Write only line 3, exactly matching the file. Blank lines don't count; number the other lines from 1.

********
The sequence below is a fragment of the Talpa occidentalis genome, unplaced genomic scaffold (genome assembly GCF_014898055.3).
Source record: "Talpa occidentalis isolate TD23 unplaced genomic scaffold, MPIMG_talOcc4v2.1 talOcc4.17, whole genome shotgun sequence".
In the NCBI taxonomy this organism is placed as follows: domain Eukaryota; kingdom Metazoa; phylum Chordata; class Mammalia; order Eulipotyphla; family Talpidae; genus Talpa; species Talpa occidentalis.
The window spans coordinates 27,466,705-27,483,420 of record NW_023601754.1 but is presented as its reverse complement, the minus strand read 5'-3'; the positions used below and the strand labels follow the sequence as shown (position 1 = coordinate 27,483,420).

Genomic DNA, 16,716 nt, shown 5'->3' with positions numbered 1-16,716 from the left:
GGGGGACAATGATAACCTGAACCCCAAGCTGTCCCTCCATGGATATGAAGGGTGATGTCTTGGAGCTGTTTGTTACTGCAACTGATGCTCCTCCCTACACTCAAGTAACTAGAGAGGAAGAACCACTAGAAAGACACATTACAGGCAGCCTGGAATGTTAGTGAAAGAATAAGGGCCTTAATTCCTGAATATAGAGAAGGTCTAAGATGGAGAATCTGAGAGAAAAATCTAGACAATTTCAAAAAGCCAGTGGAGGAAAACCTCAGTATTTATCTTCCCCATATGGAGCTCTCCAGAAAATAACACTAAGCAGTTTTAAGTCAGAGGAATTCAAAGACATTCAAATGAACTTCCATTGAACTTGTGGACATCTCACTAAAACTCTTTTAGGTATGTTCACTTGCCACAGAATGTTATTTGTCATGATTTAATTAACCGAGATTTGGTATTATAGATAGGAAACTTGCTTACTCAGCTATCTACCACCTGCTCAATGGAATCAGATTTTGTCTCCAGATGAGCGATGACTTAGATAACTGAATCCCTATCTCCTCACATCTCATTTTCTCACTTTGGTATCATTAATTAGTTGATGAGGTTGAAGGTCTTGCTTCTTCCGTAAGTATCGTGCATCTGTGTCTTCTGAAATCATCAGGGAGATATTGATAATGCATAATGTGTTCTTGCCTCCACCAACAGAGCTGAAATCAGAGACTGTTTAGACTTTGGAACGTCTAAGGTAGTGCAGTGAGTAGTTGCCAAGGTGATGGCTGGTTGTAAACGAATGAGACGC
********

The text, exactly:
In the NCBI taxonomy this organism is placed as follows: domain Eukaryota; kingdom Metazoa; phylum Chordata; class Mammalia; order Eulipotyphla; family Talpidae; genus Talpa; species Talpa occidentalis.